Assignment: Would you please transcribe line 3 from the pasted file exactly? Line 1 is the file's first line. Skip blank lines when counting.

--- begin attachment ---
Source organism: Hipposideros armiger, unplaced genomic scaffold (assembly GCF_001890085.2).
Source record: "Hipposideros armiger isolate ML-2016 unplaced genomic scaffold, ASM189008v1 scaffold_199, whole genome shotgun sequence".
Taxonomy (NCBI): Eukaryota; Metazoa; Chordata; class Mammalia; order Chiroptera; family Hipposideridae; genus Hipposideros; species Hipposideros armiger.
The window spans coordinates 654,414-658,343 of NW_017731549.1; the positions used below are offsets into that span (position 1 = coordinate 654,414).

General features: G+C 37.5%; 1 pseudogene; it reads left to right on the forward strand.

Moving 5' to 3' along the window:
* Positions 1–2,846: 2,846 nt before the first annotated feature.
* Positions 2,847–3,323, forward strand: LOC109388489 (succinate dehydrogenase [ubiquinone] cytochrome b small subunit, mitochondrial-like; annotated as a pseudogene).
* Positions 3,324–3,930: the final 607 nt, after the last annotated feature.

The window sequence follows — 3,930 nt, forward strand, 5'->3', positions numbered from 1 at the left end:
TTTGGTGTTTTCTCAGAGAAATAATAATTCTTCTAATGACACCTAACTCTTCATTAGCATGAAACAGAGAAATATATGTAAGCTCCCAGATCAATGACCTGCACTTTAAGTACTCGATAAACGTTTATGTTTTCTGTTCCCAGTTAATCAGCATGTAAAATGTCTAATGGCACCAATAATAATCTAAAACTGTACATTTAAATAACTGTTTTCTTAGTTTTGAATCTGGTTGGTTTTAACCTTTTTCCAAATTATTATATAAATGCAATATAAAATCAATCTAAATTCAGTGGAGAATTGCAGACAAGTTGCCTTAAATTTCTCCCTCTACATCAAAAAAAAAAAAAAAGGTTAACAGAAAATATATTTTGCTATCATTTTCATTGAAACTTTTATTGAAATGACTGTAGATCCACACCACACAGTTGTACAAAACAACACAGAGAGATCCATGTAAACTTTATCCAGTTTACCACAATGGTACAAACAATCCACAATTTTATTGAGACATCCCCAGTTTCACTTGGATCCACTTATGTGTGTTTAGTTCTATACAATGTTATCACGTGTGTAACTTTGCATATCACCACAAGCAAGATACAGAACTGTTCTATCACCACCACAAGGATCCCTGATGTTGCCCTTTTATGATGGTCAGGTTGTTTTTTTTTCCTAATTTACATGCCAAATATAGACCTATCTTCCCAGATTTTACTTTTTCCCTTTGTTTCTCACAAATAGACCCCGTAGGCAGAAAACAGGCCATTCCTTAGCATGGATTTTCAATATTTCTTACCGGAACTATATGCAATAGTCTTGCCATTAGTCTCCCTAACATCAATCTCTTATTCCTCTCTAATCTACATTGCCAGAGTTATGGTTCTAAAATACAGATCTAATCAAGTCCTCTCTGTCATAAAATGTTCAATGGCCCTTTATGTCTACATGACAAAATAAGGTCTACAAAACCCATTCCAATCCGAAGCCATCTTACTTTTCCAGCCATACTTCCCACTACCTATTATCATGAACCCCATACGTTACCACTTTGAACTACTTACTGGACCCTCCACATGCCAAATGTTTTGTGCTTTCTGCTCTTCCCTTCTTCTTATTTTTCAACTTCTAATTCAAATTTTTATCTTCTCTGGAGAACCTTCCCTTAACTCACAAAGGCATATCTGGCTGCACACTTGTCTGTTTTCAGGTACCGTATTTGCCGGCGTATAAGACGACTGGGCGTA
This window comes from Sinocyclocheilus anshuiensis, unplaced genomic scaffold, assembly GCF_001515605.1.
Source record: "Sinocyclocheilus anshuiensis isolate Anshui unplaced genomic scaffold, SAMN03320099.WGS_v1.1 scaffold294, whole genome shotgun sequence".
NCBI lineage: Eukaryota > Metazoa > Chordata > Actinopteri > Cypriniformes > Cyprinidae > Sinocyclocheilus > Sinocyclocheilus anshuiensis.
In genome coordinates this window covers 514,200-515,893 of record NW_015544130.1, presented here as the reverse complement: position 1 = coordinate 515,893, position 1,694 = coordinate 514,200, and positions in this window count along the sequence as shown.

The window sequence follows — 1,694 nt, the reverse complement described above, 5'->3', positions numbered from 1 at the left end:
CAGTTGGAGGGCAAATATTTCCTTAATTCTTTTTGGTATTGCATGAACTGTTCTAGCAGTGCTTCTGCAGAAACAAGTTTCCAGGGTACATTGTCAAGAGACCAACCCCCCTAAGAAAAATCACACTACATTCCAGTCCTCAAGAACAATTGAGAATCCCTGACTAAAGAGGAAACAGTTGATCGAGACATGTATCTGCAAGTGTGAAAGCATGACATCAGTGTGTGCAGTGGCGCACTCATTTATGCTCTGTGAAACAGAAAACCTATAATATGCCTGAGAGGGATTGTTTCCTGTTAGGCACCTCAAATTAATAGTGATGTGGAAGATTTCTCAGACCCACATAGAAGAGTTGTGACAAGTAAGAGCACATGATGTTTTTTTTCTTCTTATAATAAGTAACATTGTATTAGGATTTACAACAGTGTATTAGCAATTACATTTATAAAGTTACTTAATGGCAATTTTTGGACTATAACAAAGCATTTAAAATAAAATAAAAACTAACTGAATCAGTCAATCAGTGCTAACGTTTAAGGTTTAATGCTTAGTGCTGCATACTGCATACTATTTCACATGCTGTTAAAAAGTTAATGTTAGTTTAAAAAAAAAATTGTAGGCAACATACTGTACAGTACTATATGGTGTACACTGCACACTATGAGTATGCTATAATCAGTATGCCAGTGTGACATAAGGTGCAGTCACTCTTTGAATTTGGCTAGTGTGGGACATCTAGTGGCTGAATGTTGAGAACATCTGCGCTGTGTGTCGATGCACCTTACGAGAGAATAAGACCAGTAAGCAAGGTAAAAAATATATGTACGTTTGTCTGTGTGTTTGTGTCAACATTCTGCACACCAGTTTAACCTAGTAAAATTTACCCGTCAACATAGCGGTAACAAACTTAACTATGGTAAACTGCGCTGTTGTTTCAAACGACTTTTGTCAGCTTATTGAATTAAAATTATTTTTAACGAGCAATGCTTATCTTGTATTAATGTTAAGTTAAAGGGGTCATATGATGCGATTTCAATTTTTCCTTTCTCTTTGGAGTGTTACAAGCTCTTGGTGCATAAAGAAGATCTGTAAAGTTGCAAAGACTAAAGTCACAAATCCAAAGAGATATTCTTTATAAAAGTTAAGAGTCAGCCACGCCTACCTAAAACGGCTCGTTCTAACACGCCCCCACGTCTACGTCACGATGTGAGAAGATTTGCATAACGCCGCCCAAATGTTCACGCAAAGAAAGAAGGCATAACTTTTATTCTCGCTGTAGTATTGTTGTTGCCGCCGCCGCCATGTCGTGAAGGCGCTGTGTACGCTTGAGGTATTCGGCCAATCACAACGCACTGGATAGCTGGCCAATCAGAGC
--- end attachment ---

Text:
Taxonomy (NCBI): Eukaryota; Metazoa; Chordata; class Mammalia; order Chiroptera; family Hipposideridae; genus Hipposideros; species Hipposideros armiger.